The world’s richest man Jeff Bezos in an open letter has appealed to NASA Administrator Bill Nelson. In the open letter, he discusses plans to discount NASA up to $2 billion in a bid to build the vehicle that will land the next astronauts on the moon. His unusual proposal comes a few months after NASA chose SpaceX over Blue Origin for a $2.9 billion contract to build the vehicle. In April, the space agency awarded the $2.9bn contract to Elon Musk, rejecting a bid from Bezos’ company Blue Origin to build the vehicle that will land the next astronauts on the moon. This however may reignite the battle for space between his rocket company Blue Origin and Elon Musk’s SpaceX.
NASA expects to land the first woman and the next man on the moon in 2024 through its Artemis program. Humans last explored the lunar surface during the final Apollo mission, Apollo 17, in 1972. The agency’s original intent was to have at least two private-sector companies compete to build the spacecraft that will ferry astronauts to the lunar surface for the Artemis moon landing missions — a project called the Human Landing System (HLS). However, in April, NASA made the surprise announcement that it would move forward with Elon Musk’s SpaceX as the sole contractor for the project, citing costs as a primary reason. NASA could only award the contract to one company, not two as expected because of a funding shortfall. The space agency had received only $850m of the $3.3bn it requested from Congress to build the Moon lander. NASA’s human exploration Chief Kathy Lueders admitted that at the time of the contract award, the space agency’s current budget precluded it from selecting two companies. Asides from cost having played a role in SpaceX’s winning the bid, NASA also cited the proven record of orbital missions by Elon Musk’s SpaceX firm as a factor in the award.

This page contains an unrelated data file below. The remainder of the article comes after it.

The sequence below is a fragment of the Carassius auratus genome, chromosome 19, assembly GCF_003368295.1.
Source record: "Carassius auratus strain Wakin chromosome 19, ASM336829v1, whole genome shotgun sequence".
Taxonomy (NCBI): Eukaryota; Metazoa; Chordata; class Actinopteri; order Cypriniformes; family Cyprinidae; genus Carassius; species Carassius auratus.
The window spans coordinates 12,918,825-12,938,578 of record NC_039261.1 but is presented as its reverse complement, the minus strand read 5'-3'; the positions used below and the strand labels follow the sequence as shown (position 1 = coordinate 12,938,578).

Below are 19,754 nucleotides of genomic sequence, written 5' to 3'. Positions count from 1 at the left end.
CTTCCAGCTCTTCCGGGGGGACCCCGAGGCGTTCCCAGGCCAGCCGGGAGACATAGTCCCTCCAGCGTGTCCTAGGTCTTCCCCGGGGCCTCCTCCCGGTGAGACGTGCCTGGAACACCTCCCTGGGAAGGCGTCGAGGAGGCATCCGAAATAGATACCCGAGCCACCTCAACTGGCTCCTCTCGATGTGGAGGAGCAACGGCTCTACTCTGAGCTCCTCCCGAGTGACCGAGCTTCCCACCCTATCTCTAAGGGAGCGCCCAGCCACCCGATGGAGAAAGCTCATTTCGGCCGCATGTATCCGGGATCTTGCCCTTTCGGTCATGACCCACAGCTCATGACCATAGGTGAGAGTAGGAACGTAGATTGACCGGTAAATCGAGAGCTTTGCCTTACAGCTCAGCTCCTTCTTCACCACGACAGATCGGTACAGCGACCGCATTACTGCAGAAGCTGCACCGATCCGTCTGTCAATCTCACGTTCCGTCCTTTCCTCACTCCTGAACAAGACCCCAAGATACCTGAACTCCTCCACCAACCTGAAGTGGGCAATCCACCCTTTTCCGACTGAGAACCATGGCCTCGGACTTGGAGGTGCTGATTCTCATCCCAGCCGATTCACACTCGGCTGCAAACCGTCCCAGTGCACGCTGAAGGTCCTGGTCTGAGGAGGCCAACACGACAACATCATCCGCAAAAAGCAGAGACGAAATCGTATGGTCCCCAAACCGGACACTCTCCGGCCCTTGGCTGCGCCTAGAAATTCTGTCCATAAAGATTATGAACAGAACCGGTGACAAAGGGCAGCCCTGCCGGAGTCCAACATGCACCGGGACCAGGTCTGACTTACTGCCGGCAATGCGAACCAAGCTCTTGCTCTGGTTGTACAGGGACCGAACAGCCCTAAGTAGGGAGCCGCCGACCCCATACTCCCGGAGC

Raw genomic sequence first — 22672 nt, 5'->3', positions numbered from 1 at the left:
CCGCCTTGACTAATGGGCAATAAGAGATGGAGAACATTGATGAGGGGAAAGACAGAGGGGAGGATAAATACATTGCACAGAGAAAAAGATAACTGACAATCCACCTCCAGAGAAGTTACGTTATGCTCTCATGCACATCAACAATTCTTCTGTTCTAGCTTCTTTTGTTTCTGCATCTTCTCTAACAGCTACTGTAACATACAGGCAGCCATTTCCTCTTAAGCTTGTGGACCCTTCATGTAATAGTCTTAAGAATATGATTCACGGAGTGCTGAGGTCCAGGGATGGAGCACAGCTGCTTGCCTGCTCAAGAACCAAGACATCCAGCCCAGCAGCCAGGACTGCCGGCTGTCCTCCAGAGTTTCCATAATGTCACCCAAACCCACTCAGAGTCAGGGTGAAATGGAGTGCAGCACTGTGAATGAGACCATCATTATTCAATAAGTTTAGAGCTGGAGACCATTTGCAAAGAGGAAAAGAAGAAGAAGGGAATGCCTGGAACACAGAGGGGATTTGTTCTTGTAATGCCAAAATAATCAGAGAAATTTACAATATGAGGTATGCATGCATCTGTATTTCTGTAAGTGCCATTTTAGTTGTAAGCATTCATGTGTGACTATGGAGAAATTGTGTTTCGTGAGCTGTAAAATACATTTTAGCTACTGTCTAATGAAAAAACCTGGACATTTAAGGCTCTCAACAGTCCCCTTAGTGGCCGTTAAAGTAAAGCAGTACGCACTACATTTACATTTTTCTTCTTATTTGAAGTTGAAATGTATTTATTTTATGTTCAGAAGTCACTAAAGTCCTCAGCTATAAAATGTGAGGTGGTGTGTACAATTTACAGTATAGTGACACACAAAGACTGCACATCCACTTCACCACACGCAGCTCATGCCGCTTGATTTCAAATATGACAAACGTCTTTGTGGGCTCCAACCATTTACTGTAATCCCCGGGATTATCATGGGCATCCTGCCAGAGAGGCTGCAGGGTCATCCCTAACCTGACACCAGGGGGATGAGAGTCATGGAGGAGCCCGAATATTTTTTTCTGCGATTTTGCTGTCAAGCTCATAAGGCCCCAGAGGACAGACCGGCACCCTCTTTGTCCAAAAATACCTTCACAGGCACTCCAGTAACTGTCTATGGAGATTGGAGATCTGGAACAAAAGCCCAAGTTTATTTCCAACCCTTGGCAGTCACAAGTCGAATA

Mr. Bezos in his open letter wrote “Blue Origin will bridge the HLS [Human Landing System] budgetary funding shortfall by waiving all payments in the current and next two government fiscal years up to $2bn to get the program back on track right now. He also mentioned, “This offer is not a deferral, but is an outright and permanent waiver of those payments.” With Blue Origin openly pushing back NASA’s decision, Bezos hopes Blue Origin can be reconsidered for a contract to build the vehicle.
Mr. Bezos also repeatedly emphasized the need for NASA to promote healthy competition in his open letter, as the agency continues to works toward its return to the moon. He wrote “Without competition, a short time into the contract, NASA will find itself with limited options as it attempts to negotiate missed deadlines, design changes, and cost overruns,” he wrote. “Without competition, NASA’s short-term and long-term lunar ambitions will be delayed, will ultimately cost more, and won’t serve the national interest.” Bezos also emphasized Blue Moon’s proven heritage: “We created a 21st Century lunar landing system inspired by the well-characterized Apollo architecture – an architecture with many benefits. One of its important benefits is that it prioritizes safety.”
Bezos wrote “All NASA needs to do is take advantage of this offer and amend” the contract. Amending the contract to take advantage of Bezos’ offer isn’t as simple as it may sound, says Lori Garver, NASA’s former deputy administrator. Garver oversaw the beginning of NASA’s Commercial Crew Program. Garver said, Bezos’ offer is something the agency shouldn’t brush aside, but it also might not work out the way Blue Origin wants it to. “I see this as a positive sign overall, but it should not impact the current awards or strategy,” she said. Meanwhile, Musk’s SpaceX is already pushing the envelope of spacecraft design, SpaceX is employing a radical approach to landing and incorporating innovative methane-fuelled engines for the Human Landing System.